I REGULARLY write about "small is beautiful" when it comes to fruit and vegetable production over here.
It's a fact, but it's time for "big is beautiful" to get a mention - after all, one x 100 gives the same result as 100 x one.
This was triggered by the recent field trip on seed potato production which I reported to you. I have a vested interest as my Ph D thesis was on this topic. The title was:
"The effects of nutrient treatments of potato plants on the performance of their progeny."
It was carried out at the National Vegetable Research Station near Stratford on Avon.
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This was funded by the 700 or so members of the NVR Association, which included HJ Heinz Ltd, who funded my research scholarship, so it was very practical
For instance, for one experiment: "The practical implications of this are that, weight for weight, seed tubers with a high N content can give a higher earlier yield than tubers with a low N content. The traditional practice is to produce seed tubers low in N."
The Ministry of Agriculture, Food and Fisheries did admit that "in view of the lack of experimental data on manuring of seed crops in ware areas, specific recommendations cannot be made".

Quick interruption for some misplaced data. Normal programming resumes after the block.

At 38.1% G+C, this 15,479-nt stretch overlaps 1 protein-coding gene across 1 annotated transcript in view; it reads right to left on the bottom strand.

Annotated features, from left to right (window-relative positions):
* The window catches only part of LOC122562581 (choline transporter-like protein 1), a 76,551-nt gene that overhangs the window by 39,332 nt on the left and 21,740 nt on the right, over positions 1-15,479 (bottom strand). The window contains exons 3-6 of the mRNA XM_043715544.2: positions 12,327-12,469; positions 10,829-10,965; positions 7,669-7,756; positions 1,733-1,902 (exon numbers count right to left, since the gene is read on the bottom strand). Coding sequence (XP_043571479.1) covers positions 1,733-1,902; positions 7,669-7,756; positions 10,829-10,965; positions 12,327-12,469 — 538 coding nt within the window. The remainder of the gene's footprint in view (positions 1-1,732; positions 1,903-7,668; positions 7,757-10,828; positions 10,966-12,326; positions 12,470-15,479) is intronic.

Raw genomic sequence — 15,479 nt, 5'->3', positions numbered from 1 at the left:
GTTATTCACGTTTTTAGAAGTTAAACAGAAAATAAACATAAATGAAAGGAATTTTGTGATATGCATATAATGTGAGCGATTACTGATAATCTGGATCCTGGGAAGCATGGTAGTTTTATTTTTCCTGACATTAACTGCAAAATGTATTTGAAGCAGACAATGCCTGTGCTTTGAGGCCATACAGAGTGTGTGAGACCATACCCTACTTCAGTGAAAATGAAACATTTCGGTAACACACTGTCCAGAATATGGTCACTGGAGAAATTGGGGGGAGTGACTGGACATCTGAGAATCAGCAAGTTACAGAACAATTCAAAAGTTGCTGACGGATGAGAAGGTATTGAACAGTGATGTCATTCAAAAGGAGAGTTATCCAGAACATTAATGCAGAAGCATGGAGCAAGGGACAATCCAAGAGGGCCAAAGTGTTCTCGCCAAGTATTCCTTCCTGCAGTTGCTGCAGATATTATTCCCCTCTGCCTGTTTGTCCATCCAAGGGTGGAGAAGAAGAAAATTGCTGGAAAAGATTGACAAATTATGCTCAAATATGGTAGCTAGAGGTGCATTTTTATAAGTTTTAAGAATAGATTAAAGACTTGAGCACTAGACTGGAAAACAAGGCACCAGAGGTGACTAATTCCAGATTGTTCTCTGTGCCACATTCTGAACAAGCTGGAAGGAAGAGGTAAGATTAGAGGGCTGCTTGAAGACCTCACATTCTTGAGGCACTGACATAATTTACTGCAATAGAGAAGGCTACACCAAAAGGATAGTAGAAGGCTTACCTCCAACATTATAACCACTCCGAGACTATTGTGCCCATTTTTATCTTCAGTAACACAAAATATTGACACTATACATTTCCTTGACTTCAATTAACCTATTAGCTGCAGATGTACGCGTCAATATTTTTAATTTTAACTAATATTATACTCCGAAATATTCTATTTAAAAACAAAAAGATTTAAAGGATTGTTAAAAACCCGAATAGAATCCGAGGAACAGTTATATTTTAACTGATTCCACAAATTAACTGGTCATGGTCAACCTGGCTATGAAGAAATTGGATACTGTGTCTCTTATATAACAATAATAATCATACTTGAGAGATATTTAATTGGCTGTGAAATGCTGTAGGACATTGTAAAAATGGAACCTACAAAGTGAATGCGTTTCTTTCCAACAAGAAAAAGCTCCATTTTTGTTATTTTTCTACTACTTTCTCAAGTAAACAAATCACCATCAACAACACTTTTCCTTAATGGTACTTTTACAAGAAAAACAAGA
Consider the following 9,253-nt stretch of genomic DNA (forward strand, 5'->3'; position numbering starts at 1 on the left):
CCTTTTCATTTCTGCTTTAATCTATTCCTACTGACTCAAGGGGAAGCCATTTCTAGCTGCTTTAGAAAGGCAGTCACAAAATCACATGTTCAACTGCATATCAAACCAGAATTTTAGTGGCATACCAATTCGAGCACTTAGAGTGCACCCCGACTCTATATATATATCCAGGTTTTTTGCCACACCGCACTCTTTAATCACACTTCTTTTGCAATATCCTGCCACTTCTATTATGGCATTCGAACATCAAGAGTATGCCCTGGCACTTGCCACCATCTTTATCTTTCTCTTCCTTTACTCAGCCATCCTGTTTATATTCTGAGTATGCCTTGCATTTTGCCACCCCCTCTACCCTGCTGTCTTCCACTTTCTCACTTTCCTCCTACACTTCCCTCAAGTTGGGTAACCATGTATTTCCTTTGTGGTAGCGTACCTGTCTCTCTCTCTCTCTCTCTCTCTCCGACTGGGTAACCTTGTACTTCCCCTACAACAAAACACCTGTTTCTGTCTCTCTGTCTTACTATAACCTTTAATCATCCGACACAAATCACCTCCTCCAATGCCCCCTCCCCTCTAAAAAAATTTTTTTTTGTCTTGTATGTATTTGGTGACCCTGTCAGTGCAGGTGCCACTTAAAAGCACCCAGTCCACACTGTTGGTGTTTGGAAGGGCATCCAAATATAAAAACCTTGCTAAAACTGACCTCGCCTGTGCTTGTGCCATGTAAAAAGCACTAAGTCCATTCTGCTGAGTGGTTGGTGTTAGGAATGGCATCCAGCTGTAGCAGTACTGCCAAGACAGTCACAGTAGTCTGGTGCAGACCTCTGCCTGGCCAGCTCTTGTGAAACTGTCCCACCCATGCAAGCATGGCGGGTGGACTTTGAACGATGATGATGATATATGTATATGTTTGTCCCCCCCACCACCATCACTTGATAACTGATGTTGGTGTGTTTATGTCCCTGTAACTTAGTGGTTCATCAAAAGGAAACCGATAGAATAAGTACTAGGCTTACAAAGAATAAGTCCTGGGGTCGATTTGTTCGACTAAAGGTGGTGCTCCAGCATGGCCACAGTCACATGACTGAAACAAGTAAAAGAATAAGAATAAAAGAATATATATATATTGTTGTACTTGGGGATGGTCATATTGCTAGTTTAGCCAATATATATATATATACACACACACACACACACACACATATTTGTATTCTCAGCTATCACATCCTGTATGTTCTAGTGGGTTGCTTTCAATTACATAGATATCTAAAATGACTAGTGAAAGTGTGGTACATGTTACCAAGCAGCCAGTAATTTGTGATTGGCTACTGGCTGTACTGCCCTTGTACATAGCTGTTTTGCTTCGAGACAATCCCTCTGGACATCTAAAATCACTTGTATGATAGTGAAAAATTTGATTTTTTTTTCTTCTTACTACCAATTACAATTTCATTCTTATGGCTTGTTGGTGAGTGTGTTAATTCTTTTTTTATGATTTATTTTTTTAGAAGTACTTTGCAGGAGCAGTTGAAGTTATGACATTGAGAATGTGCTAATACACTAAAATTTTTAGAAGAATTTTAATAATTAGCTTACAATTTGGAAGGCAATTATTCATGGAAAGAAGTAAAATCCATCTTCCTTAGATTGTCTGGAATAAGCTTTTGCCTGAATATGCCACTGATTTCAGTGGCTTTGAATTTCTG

I was staggered to find recently that, 52 years later, it is still being cited in the standard text book on potatoes (at the risk of being pedantic, they're not "seed" in the strict sense of the word, rather tubers, but let's not get too carried away).
The recent field trip was organised by Tasmanian Seed Potatoes, who are the sole suppliers to McCain for their seed program.
I decided to follow up with an interview on site with one of the four directors, Conor O'Doherty.
The virus pandemic put paid to that, so we have been doing the best we can by e-mail (and Easter getting in the way didn't help).
Tasmanian Seed Potatoes is a stand-alone business which happens to be located on the same site as Cherry Hill Coolstores in Latrobe, who have been in operation since 1990.
Their nine full-time staff and 18 casuals support 18 growers who produce 10,000 tonnes of seed potatoes for McCain growers not to mention around 5000 tonnes for Simplot and 3000 for the fresh market.
The main interest at the moment is their potato variety "Innovator".
It's a PBR variety, which means that no one else in the processing industry can grow this variety unless McCain gives permission.
If you have a look on the web: "Innovator is a yellow-flesh, Russet -shaped potato variety with superior flavour and taste."
That makes it one of the 5000 or so growing around the world (that includes hundreds of "varieties" comprising very small numbers grown very locally in very small settlements).
Realistically, there are no more than about a dozen in Tasmania - have a look at the supermarket vegetable section.
My favourite is "Dutch Cream" but each to his own.
So, watch out for the McCain French Fries with superior flavour and taste, soon to be on sale in your local supermarket.